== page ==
The pile driving required for this job also was a major test for Conti. In the main channel a crane was placed on the temporary trestle to help put the pre-stressed concrete piles, which were a combination of 30 in. by 30 in., which weighed over 100,000 lb and were as long as 114 ft, and 20 in. by 20 in. into position for the Gallants Bridge. The Turner Street Bridge had 16-in. by 16-in. and 20-in. by 20-in. pre-stressed concrete piles that were 44-66 ft long. All of the piles were delivered by barge to the location. A template was installed to assist with the pile driving. Temporary steel casing was vibrated in, and a steel frame was constructed. The steel frame had rollers on it, and crews would essentially slide the piles down. Some of the piles were so long, a two-tiered template was needed. The piles were placed 60 ft deep. The end bents for the Gallants and Turner bridges had 11 piles. The pile cap bents for the Gallants had eight to 13 piles while the large pile cap with columns and caps required 14 to 30 piles. The caps for the Turner Street Bridge had 12 piles. 

 

“The logistics of just getting the piles to the equipment was cumbersome,” said Prudente. “And because it was tidal, part of the day we were in the dry and the other part of the day we were in the wet.” To help deal with the tides the templates were floating instead of fixed, so they moved with the current to allow the work to happen at any time during the day.

 

All the piers for both bridges were cast in place. Precast panels were set on top of the piers to form the superstructure and then the deck was cast in place. Crews slipformed the parapets.

 

Since the Gallants Channel Bridge was built over salt water it required immense amounts of various types of concrete, which contained a corrosion inhibitor. Over 2,100 cu yd of lightweight concrete was used on the main span of the Gallants Bridge. To transport the concrete from land to barge for pouring segments of the structure, Conti constantly rotated four carpenter barges so concrete production would not slow down. To handle the equipment and material deliveries from the barge, cranes were used with 150- to 250-ft booms to reach the barges in the water.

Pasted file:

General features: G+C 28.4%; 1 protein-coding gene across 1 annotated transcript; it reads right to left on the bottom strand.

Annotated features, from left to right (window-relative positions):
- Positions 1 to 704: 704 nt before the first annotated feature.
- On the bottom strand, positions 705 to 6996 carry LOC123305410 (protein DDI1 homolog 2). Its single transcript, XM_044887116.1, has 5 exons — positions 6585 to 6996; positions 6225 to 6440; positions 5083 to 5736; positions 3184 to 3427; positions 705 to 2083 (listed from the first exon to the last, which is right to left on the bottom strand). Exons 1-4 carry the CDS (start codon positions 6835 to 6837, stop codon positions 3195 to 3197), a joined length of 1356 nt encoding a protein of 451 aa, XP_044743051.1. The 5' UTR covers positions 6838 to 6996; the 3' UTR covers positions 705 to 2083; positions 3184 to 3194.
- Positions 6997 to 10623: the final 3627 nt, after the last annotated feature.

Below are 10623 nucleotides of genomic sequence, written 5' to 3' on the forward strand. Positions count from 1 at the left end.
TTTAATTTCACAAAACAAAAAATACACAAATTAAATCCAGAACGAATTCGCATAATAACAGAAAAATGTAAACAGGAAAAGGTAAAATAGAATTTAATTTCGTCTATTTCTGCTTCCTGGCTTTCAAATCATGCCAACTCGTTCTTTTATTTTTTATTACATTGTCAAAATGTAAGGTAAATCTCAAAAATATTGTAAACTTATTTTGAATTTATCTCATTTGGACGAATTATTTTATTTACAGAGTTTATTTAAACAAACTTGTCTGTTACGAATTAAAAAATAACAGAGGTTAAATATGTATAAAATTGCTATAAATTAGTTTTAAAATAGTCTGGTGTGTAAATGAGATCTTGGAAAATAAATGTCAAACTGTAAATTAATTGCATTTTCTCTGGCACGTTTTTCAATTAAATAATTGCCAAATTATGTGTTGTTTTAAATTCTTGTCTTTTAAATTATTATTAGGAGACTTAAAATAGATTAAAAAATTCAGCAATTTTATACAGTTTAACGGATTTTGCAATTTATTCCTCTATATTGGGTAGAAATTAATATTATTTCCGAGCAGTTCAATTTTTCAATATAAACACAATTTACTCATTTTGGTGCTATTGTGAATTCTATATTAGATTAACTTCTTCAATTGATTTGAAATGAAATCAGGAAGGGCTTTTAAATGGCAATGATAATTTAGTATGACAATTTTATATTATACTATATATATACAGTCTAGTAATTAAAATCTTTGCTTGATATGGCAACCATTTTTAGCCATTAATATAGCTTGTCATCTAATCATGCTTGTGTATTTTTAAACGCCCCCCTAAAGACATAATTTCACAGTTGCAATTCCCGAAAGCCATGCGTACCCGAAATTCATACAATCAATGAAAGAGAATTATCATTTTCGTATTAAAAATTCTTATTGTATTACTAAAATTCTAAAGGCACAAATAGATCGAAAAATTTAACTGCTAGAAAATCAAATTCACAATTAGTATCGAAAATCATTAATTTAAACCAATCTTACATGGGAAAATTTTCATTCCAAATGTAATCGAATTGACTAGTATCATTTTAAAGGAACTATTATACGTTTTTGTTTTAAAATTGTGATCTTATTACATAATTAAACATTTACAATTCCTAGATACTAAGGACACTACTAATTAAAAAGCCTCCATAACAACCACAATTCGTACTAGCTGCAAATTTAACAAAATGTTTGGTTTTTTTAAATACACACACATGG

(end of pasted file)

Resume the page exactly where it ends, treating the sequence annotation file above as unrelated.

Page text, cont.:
The Gallants Bridge is replacing a structurally deficient bascule bridge, and at press time it was about to open to traffic. The Turner Street Bridge was a little bit further behind and was scheduled to open soon. Despite the hurricanes and tropical storms, the Gallants Bridge will still open on time according to the North Carolina DOT schedule.

 

“They had mechanical and electrical issues [with the existing bridge] for a while,” said Prudente. The new Gallants Bridge is a fixed span that is 65 ft high to the girders. “It would get stuck in the open position every so often.”

 

 

 

U.S. 70

 

Project: U.S. 70 Gallants Channel Road Island Bridge

Location: Carteret County, N.C.

Owner: North Carolina DOT

Designers: North Carolina DOT, The LPA Group

Contractors: Conti Enterprises Inc., Orion Marine, Intercoastal Marine

Cost: $66.5 million

Length: Bridge 1: 3,395 ft; Bridge 2: 585 ft

Completion Date: December 2017

 

About the author: 
Wilson is editorial director of Roads & Bridges.